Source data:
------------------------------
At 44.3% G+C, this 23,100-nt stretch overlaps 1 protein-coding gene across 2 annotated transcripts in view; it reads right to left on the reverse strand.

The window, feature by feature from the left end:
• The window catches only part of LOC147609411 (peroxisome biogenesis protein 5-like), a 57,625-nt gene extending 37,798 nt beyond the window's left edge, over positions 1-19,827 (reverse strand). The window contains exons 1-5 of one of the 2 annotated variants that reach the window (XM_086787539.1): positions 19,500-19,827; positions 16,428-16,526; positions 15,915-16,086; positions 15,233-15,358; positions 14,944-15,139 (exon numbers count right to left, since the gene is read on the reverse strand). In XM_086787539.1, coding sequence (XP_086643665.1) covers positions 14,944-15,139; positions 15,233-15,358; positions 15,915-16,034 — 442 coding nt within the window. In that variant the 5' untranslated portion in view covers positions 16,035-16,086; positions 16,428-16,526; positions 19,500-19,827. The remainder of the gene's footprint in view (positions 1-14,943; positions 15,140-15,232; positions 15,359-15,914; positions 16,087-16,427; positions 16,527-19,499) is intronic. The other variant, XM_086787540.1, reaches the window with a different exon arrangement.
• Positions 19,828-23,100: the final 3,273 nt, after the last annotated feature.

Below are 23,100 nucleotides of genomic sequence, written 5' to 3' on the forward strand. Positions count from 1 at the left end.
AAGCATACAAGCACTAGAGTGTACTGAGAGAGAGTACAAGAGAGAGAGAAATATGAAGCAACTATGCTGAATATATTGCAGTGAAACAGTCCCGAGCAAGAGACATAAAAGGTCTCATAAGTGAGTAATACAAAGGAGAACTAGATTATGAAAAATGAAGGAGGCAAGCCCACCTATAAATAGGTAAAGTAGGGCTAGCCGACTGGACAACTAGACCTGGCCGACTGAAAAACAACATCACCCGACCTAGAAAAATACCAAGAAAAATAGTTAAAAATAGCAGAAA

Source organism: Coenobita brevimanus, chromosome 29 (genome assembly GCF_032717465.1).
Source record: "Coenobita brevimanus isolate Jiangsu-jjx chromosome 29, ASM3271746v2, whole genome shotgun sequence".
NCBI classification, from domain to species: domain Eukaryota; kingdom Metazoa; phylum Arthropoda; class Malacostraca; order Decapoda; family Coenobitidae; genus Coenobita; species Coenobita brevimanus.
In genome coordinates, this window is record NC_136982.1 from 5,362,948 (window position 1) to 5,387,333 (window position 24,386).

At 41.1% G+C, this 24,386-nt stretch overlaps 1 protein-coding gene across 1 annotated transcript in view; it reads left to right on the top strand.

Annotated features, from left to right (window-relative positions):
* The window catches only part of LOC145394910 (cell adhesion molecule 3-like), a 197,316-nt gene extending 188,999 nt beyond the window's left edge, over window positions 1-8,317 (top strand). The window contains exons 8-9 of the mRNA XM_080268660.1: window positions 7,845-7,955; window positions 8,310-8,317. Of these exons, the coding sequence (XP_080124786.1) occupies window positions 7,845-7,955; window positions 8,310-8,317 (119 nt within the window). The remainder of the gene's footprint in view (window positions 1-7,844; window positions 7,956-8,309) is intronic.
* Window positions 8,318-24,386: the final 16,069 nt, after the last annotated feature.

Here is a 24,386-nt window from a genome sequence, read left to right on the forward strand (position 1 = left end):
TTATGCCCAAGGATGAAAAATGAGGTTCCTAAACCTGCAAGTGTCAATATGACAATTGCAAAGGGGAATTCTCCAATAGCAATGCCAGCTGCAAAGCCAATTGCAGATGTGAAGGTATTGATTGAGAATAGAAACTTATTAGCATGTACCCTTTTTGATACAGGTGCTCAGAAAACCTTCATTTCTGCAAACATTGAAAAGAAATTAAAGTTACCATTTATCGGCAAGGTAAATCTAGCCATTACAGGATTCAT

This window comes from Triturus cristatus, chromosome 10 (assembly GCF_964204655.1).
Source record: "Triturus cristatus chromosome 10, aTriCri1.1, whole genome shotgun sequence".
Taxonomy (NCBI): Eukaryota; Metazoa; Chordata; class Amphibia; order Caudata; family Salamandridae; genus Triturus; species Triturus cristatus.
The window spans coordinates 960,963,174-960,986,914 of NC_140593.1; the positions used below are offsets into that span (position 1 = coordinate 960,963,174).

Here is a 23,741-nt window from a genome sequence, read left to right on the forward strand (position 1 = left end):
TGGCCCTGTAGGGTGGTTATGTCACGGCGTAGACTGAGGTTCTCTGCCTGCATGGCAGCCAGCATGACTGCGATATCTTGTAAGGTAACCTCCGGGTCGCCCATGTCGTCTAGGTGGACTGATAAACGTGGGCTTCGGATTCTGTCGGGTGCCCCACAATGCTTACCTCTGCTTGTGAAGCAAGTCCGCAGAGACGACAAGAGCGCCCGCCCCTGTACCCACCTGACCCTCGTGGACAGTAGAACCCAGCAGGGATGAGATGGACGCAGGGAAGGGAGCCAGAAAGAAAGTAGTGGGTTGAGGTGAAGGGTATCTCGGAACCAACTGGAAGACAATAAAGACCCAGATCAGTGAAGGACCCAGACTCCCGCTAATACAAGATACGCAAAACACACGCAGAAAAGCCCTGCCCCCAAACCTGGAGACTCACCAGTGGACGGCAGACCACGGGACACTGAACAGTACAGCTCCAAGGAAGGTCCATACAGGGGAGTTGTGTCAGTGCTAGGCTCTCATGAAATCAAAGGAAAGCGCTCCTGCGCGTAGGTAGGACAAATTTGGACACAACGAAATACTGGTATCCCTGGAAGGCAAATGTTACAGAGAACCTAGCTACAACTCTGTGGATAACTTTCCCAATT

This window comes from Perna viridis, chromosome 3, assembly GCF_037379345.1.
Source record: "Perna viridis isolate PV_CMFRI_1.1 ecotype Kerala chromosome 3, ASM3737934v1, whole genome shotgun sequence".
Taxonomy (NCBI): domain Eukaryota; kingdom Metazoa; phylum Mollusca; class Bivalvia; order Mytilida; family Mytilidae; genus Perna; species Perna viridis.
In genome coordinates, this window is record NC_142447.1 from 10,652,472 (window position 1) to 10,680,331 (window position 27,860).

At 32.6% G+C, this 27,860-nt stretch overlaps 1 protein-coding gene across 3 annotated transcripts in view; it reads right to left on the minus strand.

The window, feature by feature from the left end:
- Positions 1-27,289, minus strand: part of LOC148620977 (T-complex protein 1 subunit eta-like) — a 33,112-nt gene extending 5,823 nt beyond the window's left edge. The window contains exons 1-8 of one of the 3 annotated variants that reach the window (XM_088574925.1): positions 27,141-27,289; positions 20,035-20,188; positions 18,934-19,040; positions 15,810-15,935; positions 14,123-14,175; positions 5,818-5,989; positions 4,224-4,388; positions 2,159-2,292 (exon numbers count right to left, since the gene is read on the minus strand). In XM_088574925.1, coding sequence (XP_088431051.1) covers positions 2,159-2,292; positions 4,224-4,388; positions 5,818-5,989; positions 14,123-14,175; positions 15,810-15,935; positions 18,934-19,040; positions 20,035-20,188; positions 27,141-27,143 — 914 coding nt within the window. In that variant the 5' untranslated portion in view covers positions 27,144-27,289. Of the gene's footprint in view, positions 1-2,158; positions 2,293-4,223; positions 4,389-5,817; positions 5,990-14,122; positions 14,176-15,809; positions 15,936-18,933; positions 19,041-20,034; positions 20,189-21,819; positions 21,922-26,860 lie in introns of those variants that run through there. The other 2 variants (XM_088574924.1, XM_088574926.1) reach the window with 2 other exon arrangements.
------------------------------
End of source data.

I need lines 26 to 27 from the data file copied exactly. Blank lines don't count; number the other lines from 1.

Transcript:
In genome coordinates, this window is record NC_142447.1 from 10,652,472 (window position 1) to 10,680,331 (window position 27,860).

At 32.6% G+C, this 27,860-nt stretch overlaps 1 protein-coding gene across 3 annotated transcripts in view; it reads right to left on the minus strand.